Talk on Economics, Beauty, and Math

Those of you interested in the recent debate over math, beauty, economics, and Paul Krugman, and who are in New York on Oct 5 might be interested in a talk by Eric Weinstein at Columbia:

We will be taking a position opposite to the Claim of Nobel Laureate Paul Krugman:

“As I see it, the economics profession went astray because economists, as a group, mistook beauty, clad in impressive-looking mathematics, for truth.”

It is our claim that in Economics as well as Physics, Mathematics and Biology, Elegance has been an essential guide to understanding how to properly construct the foundations of theory and that the true problems of the field lie elsewhere. The argument will be developed that, counter to expectation, many of the coming advances needed to repair economic theory will bring it into meaningful contact with the elegance of Field Theory, Natural Selection, Gravitation, and Soros’ Theory of Reflexivity.

Reflexivity is probably the one subject on this list that readers of the Quantum Pontiff aren’t familiar with 🙂 Actually this is not true: if you know the Kochen-Specker theorem you are well on the way of accepting the gospel according to the palindrome!
Oops 9/16/09 update: Forgot to include the link to the talk and the time/location Oct 5, 2009 6-7:30pm, 412 Schapiro CEPSR, Davis Auditorium.

13 Replies to “Talk on Economics, Beauty, and Math”

  1. Gee … I love elegant math and beautiful algorithms as much as anyone … and for sure these are the best-and-only foundations of disciplines like math, physics, and chemistry.
    But c’mon … how likely is it that math and algorithms could ever be the foundation of economics?
    The reason is simple: electrons (and integers) are all alike and have no morality. People are all different and *do* have morality. That is why pretending that people are like electrons is fundamentally wrong-headed … and worse … lends itself to abuses of political and economic power.
    For young people particularly—whose brains are still developing—abusive over-indulgence in econometric analysis can lead to compulsive behaviors and ideological fantasies.
    For mature researchers, whose use of econometric analysis is moderate, purely recreational, and solely for personal consumption — there’s no problem! 🙂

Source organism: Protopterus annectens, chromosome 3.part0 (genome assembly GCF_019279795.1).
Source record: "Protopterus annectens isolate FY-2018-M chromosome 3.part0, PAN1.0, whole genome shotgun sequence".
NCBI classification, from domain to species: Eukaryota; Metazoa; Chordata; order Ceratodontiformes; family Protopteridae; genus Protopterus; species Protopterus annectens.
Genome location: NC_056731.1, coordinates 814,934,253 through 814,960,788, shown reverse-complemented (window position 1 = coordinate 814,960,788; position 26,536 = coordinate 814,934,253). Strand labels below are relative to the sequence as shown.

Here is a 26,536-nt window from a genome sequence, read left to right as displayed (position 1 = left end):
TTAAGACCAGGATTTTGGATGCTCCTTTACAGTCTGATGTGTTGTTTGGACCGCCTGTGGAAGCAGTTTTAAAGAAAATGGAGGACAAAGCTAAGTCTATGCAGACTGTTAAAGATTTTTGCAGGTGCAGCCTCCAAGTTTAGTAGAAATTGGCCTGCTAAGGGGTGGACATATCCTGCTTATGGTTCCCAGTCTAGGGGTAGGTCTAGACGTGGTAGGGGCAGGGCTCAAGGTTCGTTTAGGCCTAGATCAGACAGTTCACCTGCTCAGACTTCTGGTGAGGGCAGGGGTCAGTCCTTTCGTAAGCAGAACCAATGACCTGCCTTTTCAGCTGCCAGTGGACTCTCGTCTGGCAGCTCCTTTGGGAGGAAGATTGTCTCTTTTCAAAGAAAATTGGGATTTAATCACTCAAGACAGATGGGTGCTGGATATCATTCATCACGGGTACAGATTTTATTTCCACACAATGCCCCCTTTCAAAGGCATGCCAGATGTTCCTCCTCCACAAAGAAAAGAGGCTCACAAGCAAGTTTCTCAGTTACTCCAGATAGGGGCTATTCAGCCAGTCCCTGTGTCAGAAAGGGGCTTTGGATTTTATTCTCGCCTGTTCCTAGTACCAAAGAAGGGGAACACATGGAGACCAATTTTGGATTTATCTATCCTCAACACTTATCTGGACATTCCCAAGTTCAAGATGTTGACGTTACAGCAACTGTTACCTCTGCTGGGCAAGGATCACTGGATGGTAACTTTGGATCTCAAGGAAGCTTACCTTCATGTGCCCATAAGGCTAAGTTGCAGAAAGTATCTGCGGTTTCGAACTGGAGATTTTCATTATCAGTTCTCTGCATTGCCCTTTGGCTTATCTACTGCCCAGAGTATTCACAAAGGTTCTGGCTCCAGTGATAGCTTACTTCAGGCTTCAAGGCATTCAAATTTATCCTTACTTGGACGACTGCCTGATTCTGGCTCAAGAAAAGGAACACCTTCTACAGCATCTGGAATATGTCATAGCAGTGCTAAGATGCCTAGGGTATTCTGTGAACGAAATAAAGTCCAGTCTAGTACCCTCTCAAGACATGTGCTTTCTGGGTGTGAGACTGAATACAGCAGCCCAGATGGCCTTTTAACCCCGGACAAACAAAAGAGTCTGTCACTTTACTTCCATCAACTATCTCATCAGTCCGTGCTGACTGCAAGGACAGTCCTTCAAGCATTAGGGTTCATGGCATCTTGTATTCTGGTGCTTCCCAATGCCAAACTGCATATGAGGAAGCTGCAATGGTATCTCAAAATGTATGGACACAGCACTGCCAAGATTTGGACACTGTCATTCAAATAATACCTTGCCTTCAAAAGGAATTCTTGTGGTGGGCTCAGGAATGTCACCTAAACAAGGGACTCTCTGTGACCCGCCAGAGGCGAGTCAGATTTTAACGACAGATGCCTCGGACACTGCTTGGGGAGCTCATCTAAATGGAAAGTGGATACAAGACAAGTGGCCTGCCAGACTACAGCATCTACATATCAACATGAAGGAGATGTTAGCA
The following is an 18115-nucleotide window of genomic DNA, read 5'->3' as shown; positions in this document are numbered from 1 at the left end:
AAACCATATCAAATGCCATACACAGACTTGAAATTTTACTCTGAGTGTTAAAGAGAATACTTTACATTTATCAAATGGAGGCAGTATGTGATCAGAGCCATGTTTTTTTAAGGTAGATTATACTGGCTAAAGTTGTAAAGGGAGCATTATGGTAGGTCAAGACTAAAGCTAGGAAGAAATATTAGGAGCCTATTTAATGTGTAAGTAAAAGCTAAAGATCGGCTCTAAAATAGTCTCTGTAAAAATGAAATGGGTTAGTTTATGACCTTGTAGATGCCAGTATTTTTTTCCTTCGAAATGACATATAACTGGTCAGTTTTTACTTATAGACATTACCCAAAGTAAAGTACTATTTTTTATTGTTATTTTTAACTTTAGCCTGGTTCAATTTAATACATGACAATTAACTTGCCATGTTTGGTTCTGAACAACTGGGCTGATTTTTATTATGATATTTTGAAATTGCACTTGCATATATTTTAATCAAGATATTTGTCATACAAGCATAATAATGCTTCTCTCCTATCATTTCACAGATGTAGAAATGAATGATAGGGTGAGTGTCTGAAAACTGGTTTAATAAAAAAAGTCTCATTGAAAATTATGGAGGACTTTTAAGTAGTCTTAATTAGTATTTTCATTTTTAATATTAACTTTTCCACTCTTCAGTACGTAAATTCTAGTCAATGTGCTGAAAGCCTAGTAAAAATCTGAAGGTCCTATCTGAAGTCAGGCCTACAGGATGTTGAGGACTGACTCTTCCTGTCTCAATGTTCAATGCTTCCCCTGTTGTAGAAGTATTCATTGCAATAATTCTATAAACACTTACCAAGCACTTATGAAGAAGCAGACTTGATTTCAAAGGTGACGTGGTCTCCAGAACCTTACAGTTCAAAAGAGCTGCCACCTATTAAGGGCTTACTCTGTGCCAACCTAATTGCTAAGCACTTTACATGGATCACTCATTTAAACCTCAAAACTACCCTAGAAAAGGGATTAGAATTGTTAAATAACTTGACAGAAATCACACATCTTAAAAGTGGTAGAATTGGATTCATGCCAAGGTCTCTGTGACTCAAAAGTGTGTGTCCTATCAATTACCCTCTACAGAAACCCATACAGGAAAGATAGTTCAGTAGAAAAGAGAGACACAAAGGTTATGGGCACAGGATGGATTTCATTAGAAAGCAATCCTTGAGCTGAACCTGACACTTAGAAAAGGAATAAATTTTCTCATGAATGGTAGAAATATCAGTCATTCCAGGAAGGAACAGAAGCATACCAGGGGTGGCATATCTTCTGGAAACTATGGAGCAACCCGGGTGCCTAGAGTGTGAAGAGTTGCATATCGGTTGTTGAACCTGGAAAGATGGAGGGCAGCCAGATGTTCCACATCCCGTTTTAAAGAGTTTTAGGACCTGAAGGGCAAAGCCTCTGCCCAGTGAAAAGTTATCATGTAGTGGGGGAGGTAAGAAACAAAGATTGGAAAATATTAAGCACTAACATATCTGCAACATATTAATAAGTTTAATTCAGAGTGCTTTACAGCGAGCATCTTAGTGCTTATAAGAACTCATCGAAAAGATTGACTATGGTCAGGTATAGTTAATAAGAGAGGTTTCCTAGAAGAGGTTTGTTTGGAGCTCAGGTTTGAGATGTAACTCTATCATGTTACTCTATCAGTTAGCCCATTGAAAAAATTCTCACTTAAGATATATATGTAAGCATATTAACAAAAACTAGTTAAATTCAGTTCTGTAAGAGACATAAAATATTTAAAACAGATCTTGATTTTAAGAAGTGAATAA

2. Electrons may not have morals, but I’ve yet to meet one who isn’t as complex as most human beings in their interactions with the economic system. You, John, of all people should know that the real world is more messy, complex, and dirty than any theorist could ever imagine. Yet ideas straight out of field theory ARE applicable to these systems (TQFT and fractional quantum hall effect anyone?) We like to think we are “complex” and “deep” but…really? That’s some pretty extreme exceptionalism. Me I don’t think I’m daring enough to make that assumption cus, well, cus I sometimes look up at the sky (to quote van Gogh.)
    As to what you do with the resulting science, politically, I don’t see this is any different than any other such question faced by nearly every field of science. Note that I’m not saying that _past abuses_ aren’t important, I’m just saying your blaming the messenger. Isn’t it more important to strive for the ethical application and not to stop the discussion cold with anti-scientific arguments?

  3. Sorry Dave … my last two paragraphs were satirical … I should have linked to a Nancy Reagan “Just say no to econometrics” button!
    You are absolutely right that simple, elegant fundamental equations can predict hugely complex behaviors … and right also, that this is equally true in both economics and in fundamental science … and right also that we have a lot to learn about *both* the fundamental equations *and* the complex models that we can build upon them.
    David E. Shaw’s work in recent years is an outstanding example … Shaw’s team uses a lot of the same equations (perhaps even the same computer codes and hardware?) in (a) economic trading and (b) conformational biology.
    That these algorithmic tools can be misused is undoubtedly true … the dangers of misuse of economic codes are of course great … yet (IMHO) it is becoming apparent that there are even greater dangers in the potential misuse of conformational biology … and greater rewards too … and similarly great fundamental mathematical challenges, of course!
    David Shaw’s team understands this of course … and I think the appreciation is becoming widespread … that global economics and conformational biology are similarly the study of complex evolved systems … that embody wonderful mathematics … in which living person has a vital stake … and important moral issues are engaged.